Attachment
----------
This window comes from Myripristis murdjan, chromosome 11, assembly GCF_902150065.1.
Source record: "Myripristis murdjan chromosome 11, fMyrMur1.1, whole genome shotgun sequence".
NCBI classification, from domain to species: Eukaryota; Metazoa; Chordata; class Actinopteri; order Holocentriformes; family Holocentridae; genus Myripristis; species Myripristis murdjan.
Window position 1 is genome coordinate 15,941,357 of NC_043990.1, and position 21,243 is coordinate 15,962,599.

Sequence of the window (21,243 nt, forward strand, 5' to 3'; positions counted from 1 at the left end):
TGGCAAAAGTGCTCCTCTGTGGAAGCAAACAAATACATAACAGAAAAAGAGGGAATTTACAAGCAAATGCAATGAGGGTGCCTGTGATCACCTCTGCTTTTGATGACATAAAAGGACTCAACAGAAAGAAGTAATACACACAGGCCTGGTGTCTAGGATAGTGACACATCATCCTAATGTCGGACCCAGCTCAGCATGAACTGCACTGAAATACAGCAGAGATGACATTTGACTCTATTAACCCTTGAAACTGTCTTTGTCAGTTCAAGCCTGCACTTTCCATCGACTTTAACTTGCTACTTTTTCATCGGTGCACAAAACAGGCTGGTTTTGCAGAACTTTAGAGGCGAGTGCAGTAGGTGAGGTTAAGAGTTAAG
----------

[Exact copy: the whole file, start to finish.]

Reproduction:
This window comes from Myripristis murdjan, chromosome 11, assembly GCF_902150065.1.
Source record: "Myripristis murdjan chromosome 11, fMyrMur1.1, whole genome shotgun sequence".
NCBI classification, from domain to species: Eukaryota; Metazoa; Chordata; class Actinopteri; order Holocentriformes; family Holocentridae; genus Myripristis; species Myripristis murdjan.
Window position 1 is genome coordinate 15,941,357 of NC_043990.1, and position 21,243 is coordinate 15,962,599.

Sequence of the window (21,243 nt, forward strand, 5' to 3'; positions counted from 1 at the left end):
TGGCAAAAGTGCTCCTCTGTGGAAGCAAACAAATACATAACAGAAAAAGAGGGAATTTACAAGCAAATGCAATGAGGGTGCCTGTGATCACCTCTGCTTTTGATGACATAAAAGGACTCAACAGAAAGAAGTAATACACACAGGCCTGGTGTCTAGGATAGTGACACATCATCCTAATGTCGGACCCAGCTCAGCATGAACTGCACTGAAATACAGCAGAGATGACATTTGACTCTATTAACCCTTGAAACTGTCTTTGTCAGTTCAAGCCTGCACTTTCCATCGACTTTAACTTGCTACTTTTTCATCGGTGCACAAAACAGGCTGGTTTTGCAGAACTTTAGAGGCGAGTGCAGTAGGTGAGGTTAAGAGTTAAG